Contract Law 155200071 1 UnitFull Year
Year Two

Students will take the core/compulsory module 155200073 Legal Systems of Asia and Africa in second year of study (or third year if abroad in their second year).

Module Code Unit value Term Availability
Legal Systems of Asia and Africa 155200073 1 UnitFull Year
Year 2, 3 and 4 Option List

Students will take the core/compulsory module 155200073 Legal Systems of Asia and Africa in second year of study (or third year if abroad in their second year).

Module Code Unit value Term Availability
Advanced Administrative Law 155200061 1 UnitFull Year
Alternative Dispute Resolution 155200067 0.5 UnitsTerm 2
Asylum and Immigration Law 155200077 1 Unit
Chinese Law 155200055 1 UnitFull Year
Commercial Law 155200062 1 UnitFull Year
Common Law, Equitable and Comparative Property 1: Property Interests 155200074 1 UnitFull Year
Company Law 155200053 1 UnitFull Year
Criminal Law 155200068 1 UnitFull Year
Common Law, Equitable and Comparative Property 2: Proprietary Relationships 155200075 0.5 UnitsTerm 1
Contract Law 155200071 1 UnitFull Year
Family Law 155200006 1 UnitFull Year
Foundations of Human Rights Law 155200082 0.5 UnitsTerm 1
Independent Study Project on a Selected Legal topic 155200041 1 UnitFull Year
Introduction to EU Law 155200069 0.5 UnitsTerm 2
Introduction to Global Commodities 155200080 0.5 Units
Islamic Law 155200037 1 UnitFull Year
Law and Nature 155200081 0.5 UnitsTerm 1
Law and Society in South Asia 155200032 1 UnitFull Year
Law of Commercial Arbitration 155200066 0.5 UnitsTerm 1
Law of Islamic Finance 155200060 1 UnitFull Year
Law of Tort 155200072 1 UnitFull Year
Public International Law 155200083 0.5 UnitsTerm 2
Public Law 155200076 1 UnitFull Year


Teaching and Learning

Year abroad

If you choose to study a language, you will spend your 2nd or 3rd year abroad.

Teaching & Learning

The two-subject BA Honours degree allows you to study law from an interdisciplinary perspective (i.e. law and another discipline ) or to study law and to develop or acquire linguistic skills at the same time (i.e. law and a language).

Most law modules are taught through a mixture of lectures and seminars or tutorials; on average one 2-hour lecture a week and 1 tutorial every two weeks. Where a module has a relatively low number of students, it is likely that it will run entirely on a seminar basis. However, given the relatively small size of the total student intake, all modules will involve a degree of student participation. Students are expected to prepare for and to contribute to classes.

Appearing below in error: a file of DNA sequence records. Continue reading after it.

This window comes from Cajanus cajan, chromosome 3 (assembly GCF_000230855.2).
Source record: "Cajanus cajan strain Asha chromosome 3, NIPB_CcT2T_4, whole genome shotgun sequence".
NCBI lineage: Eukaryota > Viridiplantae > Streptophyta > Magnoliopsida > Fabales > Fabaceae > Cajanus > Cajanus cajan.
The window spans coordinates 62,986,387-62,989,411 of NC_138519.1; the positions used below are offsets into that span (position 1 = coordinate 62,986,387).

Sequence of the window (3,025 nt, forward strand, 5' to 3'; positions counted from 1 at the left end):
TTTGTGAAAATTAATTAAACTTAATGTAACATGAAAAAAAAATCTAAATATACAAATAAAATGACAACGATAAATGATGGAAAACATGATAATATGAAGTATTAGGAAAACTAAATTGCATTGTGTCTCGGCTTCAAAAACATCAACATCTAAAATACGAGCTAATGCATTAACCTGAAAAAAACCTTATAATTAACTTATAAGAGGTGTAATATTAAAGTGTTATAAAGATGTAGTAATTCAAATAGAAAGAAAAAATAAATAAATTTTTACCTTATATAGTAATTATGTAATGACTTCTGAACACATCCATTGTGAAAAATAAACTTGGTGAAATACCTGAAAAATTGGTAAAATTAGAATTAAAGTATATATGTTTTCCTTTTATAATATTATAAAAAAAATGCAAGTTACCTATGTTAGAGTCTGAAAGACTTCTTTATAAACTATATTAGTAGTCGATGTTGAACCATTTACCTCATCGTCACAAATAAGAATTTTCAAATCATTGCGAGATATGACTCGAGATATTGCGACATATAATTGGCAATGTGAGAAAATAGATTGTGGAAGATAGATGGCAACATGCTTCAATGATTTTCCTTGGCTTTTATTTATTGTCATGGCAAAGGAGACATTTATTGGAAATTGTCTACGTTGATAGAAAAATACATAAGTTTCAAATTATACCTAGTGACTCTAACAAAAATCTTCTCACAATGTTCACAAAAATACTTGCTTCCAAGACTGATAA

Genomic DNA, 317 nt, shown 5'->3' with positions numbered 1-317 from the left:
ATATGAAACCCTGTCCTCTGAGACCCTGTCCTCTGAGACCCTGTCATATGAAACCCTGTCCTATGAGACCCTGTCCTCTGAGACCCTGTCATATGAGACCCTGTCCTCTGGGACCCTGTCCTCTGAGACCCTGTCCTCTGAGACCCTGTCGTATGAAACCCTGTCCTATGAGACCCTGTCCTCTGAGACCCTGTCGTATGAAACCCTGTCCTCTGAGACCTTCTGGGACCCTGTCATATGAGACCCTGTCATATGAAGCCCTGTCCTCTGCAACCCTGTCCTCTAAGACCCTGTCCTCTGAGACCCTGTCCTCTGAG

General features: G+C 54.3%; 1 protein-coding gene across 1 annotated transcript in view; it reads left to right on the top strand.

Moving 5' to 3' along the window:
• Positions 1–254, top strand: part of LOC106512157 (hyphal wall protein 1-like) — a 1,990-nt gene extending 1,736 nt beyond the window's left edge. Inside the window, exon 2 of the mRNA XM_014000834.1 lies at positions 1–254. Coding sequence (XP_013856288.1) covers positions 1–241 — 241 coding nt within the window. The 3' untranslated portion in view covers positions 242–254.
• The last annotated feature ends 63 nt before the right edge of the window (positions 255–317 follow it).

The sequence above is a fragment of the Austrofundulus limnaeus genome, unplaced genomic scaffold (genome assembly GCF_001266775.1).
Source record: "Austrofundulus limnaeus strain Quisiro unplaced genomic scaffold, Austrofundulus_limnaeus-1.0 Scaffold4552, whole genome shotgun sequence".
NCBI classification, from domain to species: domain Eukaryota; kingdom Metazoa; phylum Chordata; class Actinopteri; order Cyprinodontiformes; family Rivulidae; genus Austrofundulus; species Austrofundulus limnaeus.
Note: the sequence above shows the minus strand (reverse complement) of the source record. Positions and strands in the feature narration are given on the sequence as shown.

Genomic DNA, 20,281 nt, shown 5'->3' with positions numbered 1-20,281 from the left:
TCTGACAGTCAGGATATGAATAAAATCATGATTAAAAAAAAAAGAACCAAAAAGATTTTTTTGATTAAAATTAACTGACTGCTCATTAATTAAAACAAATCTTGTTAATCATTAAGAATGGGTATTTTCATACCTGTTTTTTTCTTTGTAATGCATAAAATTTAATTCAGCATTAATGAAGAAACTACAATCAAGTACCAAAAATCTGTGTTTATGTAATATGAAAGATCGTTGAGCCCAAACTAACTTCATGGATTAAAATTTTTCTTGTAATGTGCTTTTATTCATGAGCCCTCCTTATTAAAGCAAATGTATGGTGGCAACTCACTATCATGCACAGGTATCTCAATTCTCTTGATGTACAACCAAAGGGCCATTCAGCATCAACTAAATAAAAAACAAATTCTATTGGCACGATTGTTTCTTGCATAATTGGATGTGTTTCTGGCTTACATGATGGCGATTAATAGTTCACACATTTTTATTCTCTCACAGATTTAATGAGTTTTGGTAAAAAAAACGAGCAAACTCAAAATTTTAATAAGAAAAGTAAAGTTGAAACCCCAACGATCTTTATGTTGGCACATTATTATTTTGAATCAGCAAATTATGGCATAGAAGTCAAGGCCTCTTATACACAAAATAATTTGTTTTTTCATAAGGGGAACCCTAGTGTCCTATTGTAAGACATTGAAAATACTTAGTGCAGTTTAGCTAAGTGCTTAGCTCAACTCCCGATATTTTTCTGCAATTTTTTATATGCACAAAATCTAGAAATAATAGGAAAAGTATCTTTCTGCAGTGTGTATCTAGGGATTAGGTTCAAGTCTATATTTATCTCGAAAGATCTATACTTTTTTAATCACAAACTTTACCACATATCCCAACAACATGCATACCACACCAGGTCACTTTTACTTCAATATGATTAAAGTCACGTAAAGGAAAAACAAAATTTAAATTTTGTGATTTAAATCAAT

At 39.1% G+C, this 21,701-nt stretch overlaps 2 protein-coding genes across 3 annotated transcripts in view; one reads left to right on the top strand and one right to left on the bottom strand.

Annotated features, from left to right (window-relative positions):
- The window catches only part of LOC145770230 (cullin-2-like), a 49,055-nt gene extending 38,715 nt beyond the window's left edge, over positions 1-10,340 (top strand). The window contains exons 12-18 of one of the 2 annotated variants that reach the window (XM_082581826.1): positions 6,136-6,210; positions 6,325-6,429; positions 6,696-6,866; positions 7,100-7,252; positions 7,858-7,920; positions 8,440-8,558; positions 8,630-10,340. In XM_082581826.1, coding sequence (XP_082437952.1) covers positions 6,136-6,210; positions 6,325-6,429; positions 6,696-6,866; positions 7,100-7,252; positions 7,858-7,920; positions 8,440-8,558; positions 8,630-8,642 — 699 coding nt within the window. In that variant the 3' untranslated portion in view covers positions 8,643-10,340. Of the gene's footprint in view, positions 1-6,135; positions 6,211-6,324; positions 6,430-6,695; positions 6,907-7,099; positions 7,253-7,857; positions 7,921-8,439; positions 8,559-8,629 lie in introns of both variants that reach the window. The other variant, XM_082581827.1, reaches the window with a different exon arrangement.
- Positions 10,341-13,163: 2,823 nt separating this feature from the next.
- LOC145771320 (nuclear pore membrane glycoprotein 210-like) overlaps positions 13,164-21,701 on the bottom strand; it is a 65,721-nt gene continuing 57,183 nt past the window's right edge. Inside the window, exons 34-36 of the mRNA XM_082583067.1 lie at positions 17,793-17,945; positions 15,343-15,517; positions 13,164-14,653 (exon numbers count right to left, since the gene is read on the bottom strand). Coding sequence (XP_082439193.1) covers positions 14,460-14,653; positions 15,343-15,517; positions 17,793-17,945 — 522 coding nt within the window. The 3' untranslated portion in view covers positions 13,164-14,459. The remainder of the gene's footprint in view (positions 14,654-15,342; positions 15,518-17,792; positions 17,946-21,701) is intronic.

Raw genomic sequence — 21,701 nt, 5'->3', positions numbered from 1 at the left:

Assessment in the second module subject will be subject to the rules and regulations of the appropriate department.

  • Knowledge and understanding of the main types of legal systems, particularly those relevant to Asia, Africa and the Middle East.
  • A knowledge of the sources of the law of England and Wales, and how it is made and developed; of the institutions within which that law is administered and the personnel who practice law.
  • Students are also expected to acquire specialist knowledge in other course units. This includes, but is not necessarily confined to, knowledge and understanding of the following: the theoretical, practical and comparative underpinnings of legal doctrine; the context in which legal initiatives take place; the role played by law in different social, cultural and economic environments; the role and function of legal institutions, including those in selected legal systems in Asia and Africa, and those of the international community; the weight and significance of different sources and methodologies and knowledge of how to locate relevant materials and assess their relevance and/or importance.
 Intellectual (thinking) skills
  • Students should become precise and careful in their assessment of legal arguments, and understand the strengths and weaknesses of different approaches to legal issues.
  • Students should be able to engage in theoretical and conceptual debate concerning the role of law and legal institutions.